in the vicinity ofthe video which presidential candidate has the most to lose in the upcoming Democratic debate?
Campaign strategist John Thomas weighs in on ‘Fox & friends First.’
Preparing baby bottles. Do push-ups. Study in the car. Eat vegan cupcakes and fast food. These are just some of the things that the Democratic presidential candidates are—and consume—as they prepare to take the debate stage for the first time in the 2020 cycle.
Twenty of the approximately two dozen Democratic candidates, the night of the sectional for the first debate in Miami, a two-day affair, starting on Wednesday, when the first batch of 10 contenders face off.
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But, to do prep for the high-stakes showdown, each candidate has its own way of things.
Rep. Eric Swalwell, D-Calif., will participate on Thursday in the debate, told Fox News that he is studying –, but do not want to rehearse.
“I’m just going to be me. I would like to be prepared, but not rehearsed,” he said on Monday.
Swalwell, 38, is the father of two, an 8-month-old baby girl, Cricket, and a 2-year-old boy, Nelson, and he plans to stay to himself and his wife Brittany middle-of-the-night feeding routine—which may explain why he told The New York Times that his “comfort food” is “coffee”.
“Maybe I’m not going to get six to eight hours of sleep every night, maybe I won’t be rested as the other candidates, because I have to Wake up the babies in the night,” Swalwell explained. “I’m still a part of our nighttime feeding schedule, even during the debate in the week.”
He added: “Hey, I may even have some formula on my coat when I go up there.”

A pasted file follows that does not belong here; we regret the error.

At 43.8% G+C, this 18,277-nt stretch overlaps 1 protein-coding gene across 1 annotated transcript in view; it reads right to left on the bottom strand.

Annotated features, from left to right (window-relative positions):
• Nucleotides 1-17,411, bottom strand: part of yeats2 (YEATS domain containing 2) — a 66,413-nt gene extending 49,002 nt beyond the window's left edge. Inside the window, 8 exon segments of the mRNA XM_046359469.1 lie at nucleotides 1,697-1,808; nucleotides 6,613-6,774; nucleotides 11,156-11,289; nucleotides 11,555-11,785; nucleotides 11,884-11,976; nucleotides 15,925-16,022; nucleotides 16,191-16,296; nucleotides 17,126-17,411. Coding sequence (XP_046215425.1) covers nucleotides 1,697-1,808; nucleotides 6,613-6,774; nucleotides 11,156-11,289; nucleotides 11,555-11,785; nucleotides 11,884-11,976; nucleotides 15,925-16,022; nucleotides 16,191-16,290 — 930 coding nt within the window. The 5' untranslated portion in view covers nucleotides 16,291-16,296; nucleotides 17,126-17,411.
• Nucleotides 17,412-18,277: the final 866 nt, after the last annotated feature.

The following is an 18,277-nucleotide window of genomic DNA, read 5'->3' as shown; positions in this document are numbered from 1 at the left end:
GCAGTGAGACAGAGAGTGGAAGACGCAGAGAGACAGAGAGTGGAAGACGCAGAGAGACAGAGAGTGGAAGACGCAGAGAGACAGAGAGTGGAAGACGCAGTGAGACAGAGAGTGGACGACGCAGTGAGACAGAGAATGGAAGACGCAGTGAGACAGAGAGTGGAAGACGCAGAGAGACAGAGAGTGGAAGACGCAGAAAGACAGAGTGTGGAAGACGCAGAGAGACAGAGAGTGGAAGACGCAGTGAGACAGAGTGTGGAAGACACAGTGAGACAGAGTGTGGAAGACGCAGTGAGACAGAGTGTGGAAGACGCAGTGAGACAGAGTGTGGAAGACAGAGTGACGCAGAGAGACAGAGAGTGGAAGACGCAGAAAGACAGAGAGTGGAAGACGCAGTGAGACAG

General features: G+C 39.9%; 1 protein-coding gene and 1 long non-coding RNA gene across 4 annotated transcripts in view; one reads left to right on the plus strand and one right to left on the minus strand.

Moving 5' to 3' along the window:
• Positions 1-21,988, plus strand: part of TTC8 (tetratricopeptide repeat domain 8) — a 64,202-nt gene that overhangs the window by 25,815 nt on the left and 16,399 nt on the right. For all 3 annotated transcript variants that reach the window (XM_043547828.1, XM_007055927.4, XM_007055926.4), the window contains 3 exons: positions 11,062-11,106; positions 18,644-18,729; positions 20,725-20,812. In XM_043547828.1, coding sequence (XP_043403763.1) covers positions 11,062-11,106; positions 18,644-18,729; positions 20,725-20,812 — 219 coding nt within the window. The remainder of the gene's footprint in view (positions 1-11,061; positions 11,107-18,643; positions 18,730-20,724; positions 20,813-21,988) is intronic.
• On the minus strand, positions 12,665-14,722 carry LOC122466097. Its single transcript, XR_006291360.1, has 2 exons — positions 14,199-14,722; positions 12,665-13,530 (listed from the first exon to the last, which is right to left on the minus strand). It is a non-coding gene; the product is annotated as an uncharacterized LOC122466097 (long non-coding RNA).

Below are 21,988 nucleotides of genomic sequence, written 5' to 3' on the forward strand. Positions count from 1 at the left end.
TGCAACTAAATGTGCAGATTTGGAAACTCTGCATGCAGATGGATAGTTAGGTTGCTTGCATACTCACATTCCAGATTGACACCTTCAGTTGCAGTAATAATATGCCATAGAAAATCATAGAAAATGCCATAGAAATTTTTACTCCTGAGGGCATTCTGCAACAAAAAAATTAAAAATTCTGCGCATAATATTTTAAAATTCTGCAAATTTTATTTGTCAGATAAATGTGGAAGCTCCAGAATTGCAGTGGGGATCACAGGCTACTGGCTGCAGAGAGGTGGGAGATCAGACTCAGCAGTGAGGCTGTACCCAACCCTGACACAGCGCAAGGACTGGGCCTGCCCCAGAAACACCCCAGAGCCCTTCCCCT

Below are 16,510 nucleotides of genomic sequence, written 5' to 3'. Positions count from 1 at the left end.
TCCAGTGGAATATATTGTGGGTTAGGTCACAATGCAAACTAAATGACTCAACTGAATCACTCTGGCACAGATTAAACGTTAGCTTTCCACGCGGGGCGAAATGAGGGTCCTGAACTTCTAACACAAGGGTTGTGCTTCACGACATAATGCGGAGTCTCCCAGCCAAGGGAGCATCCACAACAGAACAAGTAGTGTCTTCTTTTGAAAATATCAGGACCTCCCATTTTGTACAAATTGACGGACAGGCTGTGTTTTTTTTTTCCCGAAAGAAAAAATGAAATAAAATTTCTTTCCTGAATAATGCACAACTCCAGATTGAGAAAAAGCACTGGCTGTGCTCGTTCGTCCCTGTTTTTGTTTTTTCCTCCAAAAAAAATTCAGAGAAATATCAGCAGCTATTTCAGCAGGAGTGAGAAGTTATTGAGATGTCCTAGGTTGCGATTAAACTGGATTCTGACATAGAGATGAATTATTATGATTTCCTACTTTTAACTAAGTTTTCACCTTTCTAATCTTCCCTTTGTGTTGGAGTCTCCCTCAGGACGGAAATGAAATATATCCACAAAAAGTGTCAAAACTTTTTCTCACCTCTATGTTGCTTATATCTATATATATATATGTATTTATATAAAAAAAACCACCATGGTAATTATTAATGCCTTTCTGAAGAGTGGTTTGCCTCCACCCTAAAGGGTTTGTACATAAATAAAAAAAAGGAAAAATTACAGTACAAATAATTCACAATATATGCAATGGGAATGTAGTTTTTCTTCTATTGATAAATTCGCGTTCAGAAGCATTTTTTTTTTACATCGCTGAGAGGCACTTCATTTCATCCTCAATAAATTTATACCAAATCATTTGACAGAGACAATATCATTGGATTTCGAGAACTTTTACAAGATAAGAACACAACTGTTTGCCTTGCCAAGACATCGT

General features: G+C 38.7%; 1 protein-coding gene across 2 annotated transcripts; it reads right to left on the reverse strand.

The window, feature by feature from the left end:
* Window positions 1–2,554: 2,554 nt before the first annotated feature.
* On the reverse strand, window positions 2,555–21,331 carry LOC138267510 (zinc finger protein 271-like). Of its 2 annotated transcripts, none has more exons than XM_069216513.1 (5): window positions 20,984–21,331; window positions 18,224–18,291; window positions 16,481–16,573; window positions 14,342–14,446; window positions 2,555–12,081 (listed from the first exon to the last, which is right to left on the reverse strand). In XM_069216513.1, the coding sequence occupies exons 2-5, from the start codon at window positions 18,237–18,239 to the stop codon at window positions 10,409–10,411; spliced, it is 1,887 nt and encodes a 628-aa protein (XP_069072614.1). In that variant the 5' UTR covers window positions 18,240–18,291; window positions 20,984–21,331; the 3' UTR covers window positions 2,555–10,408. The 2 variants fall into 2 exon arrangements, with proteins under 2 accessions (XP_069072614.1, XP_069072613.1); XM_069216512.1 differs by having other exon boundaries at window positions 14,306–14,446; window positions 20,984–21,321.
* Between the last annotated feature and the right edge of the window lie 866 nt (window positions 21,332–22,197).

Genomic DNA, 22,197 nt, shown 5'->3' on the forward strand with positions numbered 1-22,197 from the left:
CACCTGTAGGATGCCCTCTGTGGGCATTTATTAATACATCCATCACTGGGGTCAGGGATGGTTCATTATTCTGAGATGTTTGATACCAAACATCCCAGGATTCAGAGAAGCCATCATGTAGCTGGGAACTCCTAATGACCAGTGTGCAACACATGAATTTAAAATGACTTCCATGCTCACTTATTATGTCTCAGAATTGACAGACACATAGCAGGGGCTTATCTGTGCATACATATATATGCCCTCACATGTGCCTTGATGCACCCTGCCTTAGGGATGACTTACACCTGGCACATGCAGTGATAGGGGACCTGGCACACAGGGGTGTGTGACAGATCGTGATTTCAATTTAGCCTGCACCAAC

Then there is sen. Cory Booker, D-N. J., who will last night’s debate Wednesday. According to the New York Times, Booker has been expressed in the study sessions on a road trip from DC to New Jersey. And if he doesn’t break in the car, which he allegedly loves, until his debate prep by doing push-ups.
And Sen. Kirsten Gillibrand, D-NY, has spent, allegedly, the weekend to practice in a converted car dealership in Albany, New York, and, allegedly, like “a glass of whiskey at the end of the night,” as their campaign trail comfort food.
But some candidates, such as current democratic front-runner, former Vice-President Joe Biden, have deep experience on the debate stage. Biden debated Sarah Palin for Vice President in 2008, and Paul Ryan in 2012.
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After this debate, according to the times, Biden preparing and studying for weeks. He was briefing read books and samples in a mock-debate format with his closest advisers. The Biden campaign did not respond to Fox News’ request for comment when asked if his debate would be prep this year different than the past.
Sen Bernie Sanders, I-Vt., who ran against Hillary Clinton in 2016 for the democratic nomination, also has a lot of experience in debating. According to the times, Sanders ” campaign was discussed, with Biden as the two leaders debate on Thursday. Sanders reportedly is stepping on his own message and go to Biden if the situation themselves.
It is unclear, as others in the area are always ready, but when your nerves kick in, candidates resort, for its reported comfort food. According to interviews with the times, Rep. Tulsi Gabbard, D-Hawaii, loves vegan cupcakes, New York City mayor Bill de Blasio loves pulled pork; Sen. Amy Klobuchar loves potatoes good baked; and former Rep. Beto O’rourke, D-Texas, could food be seen in every fast-joint in Miami.